1. A first block which takes only the int and returns a second block, pre-configured to use this int.
  2. The second block then takes the double, compares it to its pre-configured int and returns the result.

The first block is then a factory block which creates instances of the second block that operate like the compareDoubleToInt shown above for a single, pre-configured value of i.

The complete implemention of this would be:

bool (^(^newDoubleToIntComparison)(int))(double) =
    ^(int i)
        return Block_copy(^ (double j)
            return j > i;
Pay careful attention to the "new" in the name — this serves to notify that you must use Block_destroy on any blocks created in this fashion when you're done.

If everything about the syntax on that first line (the declaration) makes immediate sense to you, then you may consider yourself skilled at syntactic recursion.

The reason most people find this hard to read is that verbally, we would describe this scenario in a very different order:

  1. Declare a variable:
  2. It can be dereferenced to yield block information (and by implication is therefore a block pointer):
  3. The block takes an int parameter:
  4. Its return value can be dereferenced to yield block information (and by implication the return value is therefore a block pointer):
  5. This returned block takes a double parameter
  6. And the returned block returns a bool
    bool (^(^newDoubleToIntComparison)(int))(double);

If C declarations read from left-to-right, it would be far less confusing. Instead, we have a situation where blocks that return blocks are recursively nested inside each other.

Of course, most people mitigate this by typedef'ing absolutely function pointer they ever use. Doing this for the previous block declaration changes it to:

typedef bool (^IsDoubleBiggerBlock)(double);
IsDoubleBiggerBlock (^newDoubleToIntComparison)(int);

Functions or methods that return blocks

It may also be helpful to see the subtle difference between declaring a block that returns a block and the definition of of a function returns a block.

Replacing the factory block with a factory function in the previous example would lead to:

bool (^NewDoubleToIntComparisonFunction(int i))(double)
    return (bool (^)(double))Block_copy(^ (double j)
        return j > i;

This function takes a single int as its parameter and yet the last component on the function prototype line is (double). The int parameter that the function actually takes and the name of the function are nested inside of the return type (the return type comprises the double parameter to the right, the caret character and the bool return value to the left).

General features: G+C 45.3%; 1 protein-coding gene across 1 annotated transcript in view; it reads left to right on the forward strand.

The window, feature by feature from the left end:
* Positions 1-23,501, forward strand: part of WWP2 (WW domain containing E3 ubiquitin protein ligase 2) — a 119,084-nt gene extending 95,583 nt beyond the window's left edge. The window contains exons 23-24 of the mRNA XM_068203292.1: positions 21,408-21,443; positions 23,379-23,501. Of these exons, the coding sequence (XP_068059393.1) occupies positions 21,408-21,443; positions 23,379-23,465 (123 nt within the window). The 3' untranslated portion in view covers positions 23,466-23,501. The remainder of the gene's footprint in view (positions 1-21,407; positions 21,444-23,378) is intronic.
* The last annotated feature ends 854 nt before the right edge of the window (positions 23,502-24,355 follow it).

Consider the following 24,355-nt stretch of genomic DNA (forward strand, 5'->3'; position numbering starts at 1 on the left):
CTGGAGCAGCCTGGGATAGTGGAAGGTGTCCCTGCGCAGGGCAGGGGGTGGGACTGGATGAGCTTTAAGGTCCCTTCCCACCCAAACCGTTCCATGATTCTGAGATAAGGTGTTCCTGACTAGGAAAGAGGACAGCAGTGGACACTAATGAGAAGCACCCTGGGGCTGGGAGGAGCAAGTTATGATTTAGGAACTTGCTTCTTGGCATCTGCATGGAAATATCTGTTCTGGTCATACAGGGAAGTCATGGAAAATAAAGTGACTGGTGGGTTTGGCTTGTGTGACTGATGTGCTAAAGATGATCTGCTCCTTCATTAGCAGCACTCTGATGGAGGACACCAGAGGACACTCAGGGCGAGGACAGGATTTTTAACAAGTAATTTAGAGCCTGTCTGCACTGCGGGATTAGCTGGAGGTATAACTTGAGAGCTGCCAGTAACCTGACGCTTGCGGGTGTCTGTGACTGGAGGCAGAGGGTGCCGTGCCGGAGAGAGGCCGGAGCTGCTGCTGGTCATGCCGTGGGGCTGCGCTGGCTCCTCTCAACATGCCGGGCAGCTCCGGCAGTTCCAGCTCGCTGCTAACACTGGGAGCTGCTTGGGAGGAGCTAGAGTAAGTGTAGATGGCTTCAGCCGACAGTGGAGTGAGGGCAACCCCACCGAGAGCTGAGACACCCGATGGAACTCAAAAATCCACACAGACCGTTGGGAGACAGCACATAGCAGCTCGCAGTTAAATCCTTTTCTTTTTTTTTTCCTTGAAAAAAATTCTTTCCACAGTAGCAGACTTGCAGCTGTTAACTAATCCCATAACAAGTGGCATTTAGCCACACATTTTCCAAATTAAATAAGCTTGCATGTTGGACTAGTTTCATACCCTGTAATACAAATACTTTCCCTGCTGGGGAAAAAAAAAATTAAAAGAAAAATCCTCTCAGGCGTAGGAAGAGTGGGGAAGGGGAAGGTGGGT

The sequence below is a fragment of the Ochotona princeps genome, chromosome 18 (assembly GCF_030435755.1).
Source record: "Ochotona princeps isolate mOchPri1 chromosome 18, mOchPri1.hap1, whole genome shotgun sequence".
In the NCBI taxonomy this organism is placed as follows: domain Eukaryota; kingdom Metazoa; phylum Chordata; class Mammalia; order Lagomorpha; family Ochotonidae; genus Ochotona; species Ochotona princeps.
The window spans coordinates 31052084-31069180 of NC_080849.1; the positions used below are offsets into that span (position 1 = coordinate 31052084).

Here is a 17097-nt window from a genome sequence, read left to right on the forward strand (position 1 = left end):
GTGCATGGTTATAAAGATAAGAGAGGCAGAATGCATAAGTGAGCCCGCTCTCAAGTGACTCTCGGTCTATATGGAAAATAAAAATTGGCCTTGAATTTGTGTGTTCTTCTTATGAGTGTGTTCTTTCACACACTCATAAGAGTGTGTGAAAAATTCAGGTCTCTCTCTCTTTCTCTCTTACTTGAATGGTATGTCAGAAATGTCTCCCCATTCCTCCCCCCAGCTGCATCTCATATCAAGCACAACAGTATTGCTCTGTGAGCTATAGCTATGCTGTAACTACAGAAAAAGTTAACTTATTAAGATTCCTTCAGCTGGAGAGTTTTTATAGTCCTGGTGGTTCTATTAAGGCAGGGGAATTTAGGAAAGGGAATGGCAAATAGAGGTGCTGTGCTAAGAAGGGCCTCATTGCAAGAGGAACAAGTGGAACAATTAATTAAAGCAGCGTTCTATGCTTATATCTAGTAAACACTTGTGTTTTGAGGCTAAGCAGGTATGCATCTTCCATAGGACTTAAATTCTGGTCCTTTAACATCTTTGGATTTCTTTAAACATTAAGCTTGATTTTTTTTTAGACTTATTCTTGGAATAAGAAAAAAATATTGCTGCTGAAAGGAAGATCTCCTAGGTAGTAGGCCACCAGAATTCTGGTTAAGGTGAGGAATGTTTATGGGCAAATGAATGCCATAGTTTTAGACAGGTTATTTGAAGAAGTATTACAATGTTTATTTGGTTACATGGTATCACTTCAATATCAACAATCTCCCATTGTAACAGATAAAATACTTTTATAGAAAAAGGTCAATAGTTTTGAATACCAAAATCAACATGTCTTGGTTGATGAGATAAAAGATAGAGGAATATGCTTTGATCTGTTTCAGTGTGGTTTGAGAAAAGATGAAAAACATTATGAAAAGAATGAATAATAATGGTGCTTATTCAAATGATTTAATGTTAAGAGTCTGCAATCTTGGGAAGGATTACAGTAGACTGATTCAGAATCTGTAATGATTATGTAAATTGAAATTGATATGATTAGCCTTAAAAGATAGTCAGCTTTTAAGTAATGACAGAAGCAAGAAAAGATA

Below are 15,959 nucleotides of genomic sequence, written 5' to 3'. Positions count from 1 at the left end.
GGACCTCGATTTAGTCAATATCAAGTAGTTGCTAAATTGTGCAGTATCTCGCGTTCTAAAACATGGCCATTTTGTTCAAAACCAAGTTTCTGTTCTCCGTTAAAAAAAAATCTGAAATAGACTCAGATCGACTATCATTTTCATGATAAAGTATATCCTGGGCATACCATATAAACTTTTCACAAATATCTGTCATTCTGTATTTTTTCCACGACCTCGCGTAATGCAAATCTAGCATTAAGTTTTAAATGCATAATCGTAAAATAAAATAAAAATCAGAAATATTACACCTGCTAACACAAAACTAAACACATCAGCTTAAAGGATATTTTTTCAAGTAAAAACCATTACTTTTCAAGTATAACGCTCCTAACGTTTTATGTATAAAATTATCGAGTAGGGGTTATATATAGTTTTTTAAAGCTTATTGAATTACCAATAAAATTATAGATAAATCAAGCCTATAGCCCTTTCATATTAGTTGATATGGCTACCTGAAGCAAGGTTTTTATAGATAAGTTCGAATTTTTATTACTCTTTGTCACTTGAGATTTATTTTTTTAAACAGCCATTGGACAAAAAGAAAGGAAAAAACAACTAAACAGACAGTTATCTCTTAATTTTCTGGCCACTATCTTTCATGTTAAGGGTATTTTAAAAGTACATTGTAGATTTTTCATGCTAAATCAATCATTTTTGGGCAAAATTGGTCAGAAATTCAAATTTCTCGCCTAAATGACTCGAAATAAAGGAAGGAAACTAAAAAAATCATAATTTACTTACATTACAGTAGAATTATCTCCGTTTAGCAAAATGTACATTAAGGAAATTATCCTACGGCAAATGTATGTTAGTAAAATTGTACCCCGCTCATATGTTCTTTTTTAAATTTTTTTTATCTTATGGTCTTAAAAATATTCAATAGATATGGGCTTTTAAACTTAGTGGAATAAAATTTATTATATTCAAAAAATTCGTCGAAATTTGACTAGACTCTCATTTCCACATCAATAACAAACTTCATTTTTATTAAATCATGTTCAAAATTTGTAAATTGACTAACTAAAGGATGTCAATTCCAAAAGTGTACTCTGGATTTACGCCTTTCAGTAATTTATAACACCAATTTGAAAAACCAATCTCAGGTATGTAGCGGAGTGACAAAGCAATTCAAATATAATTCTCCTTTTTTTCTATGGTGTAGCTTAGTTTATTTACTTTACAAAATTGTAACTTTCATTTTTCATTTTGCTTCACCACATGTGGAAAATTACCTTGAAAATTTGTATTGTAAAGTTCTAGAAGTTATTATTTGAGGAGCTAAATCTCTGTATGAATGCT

Also notice that you need to cast the output of Block_copy to have it recognized as the correct return type.

As with the variable declarations, this nested behaviour is normally considered too annoying, so typedefs are employed to simplify:

typedef bool (^IsDoubleBiggerBlock)(double);
IsDoubleBiggerBlock NewDoubleToIntComparisonFunction(int i)
    return (IsDoubleBiggerBlock)Block_copy(^ (double j)
        return j > i;

This has the huge advantage that it puts the function's parameter back where it belongs — as the last component on the function prototype line.

An Objective-C method that returns a block is a much simpler situation since the method does not become nested within the return type in the same way. Instead, the return type looks identical to the cast of the returned copied block and the rest of the method remains distinct.

- (bool (^)(double))newDoubleToIntComparison:(int)i
    return (bool (^)(double))Block_copy(^ (double j)
        return j > i;


The declaration of C function pointers is widely regarded as the worst syntax in the language. There is a good reason for this: the information in a function pointer's declaration flows from the most significant components which are nestled on the inside of the declaration to the least significant components which encircle the outside. They could flow left-to-right like a sentence but instead they flow outwards from an identifier somewhere in the middle.

Sadly, blocks follow in this tradition. All you can do to mitigate the torment is use typedef'd declarations judiciously and try to keep your blocks simple. They're not really intended for large numbers of parameters and complex return values, anyway.